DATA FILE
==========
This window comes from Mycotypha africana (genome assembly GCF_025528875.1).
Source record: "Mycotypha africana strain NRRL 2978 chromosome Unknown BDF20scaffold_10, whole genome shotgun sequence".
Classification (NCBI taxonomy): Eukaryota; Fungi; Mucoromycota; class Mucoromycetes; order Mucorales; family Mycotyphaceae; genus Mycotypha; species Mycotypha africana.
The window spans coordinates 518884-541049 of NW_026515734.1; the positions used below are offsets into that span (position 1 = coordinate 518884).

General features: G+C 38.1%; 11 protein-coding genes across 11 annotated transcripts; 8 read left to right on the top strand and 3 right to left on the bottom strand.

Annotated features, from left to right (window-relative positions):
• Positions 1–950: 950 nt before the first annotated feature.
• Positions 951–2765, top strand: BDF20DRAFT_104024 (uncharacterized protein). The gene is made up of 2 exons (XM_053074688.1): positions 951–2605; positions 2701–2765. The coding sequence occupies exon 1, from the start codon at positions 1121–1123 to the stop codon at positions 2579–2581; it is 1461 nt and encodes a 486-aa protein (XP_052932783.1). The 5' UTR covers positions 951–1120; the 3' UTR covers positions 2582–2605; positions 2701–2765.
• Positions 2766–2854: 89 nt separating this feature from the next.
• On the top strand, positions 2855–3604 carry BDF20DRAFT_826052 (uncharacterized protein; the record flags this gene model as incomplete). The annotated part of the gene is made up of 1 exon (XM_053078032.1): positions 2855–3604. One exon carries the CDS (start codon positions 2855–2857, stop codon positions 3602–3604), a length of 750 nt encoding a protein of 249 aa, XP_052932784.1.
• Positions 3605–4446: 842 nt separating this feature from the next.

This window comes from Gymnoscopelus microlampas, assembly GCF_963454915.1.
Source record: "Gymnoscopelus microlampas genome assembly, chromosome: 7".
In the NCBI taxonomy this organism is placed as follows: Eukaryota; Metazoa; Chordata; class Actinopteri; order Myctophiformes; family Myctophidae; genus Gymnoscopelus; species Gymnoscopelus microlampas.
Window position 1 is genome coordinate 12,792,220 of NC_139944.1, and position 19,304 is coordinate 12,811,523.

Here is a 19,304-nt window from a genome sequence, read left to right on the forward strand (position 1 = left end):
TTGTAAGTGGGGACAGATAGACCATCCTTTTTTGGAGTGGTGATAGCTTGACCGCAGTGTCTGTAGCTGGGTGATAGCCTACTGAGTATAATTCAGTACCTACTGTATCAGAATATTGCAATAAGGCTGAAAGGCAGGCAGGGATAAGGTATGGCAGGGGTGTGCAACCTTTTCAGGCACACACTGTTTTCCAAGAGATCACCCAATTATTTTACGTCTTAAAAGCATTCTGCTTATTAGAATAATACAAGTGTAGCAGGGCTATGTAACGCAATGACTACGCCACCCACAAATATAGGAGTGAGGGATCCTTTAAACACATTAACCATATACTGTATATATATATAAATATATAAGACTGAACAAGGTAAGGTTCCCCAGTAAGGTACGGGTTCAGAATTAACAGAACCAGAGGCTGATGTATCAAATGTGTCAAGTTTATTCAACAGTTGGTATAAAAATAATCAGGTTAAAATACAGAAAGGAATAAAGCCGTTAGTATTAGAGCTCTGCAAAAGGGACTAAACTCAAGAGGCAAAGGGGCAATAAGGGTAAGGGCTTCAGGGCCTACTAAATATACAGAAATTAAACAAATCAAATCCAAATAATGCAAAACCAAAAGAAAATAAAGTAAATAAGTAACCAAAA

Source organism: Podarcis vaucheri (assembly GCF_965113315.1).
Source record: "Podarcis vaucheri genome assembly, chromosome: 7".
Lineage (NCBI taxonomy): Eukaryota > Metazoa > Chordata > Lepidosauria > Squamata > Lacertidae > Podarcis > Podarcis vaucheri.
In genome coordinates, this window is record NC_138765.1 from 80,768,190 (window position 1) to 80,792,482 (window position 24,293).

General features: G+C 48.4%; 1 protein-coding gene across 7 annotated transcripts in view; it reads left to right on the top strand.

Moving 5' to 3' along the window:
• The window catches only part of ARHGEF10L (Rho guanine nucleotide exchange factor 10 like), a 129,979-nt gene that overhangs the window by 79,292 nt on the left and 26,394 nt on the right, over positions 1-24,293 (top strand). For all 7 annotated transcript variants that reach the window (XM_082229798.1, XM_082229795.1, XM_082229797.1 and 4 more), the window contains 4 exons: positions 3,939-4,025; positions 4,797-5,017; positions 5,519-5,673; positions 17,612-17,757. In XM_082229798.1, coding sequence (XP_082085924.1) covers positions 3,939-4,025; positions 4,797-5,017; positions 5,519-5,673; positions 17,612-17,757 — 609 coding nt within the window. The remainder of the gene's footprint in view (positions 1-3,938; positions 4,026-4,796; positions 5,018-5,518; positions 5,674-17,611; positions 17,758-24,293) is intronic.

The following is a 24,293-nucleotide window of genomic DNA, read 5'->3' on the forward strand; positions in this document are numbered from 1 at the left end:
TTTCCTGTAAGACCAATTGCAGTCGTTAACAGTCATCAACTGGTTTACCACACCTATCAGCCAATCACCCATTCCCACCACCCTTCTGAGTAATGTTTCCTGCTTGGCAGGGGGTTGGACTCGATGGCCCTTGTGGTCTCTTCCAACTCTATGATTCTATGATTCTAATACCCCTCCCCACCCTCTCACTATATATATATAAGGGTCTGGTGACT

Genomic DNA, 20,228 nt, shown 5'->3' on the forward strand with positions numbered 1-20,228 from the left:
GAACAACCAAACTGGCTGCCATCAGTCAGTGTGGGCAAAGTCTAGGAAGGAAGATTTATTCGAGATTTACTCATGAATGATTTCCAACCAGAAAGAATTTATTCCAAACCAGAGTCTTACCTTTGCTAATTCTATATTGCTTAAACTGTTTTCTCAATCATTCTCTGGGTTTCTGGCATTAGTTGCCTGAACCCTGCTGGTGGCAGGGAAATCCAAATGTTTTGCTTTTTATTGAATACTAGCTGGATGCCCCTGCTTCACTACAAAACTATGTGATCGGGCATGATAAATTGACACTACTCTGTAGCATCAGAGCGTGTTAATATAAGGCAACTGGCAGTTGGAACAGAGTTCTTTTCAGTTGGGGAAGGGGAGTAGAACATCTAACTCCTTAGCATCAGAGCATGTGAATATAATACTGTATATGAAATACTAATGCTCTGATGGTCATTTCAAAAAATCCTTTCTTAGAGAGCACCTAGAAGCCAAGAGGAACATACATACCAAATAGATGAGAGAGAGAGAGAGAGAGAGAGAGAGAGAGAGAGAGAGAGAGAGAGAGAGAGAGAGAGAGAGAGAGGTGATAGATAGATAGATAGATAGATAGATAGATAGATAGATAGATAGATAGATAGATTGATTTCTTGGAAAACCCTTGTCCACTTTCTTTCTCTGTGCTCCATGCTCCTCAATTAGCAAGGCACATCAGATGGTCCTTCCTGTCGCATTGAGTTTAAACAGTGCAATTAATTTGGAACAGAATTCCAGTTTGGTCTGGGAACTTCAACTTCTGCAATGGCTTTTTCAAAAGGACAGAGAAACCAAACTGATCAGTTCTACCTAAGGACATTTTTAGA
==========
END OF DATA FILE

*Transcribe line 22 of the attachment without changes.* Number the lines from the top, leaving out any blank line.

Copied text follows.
General features: G+C 48.4%; 1 protein-coding gene across 7 annotated transcripts in view; it reads left to right on the top strand.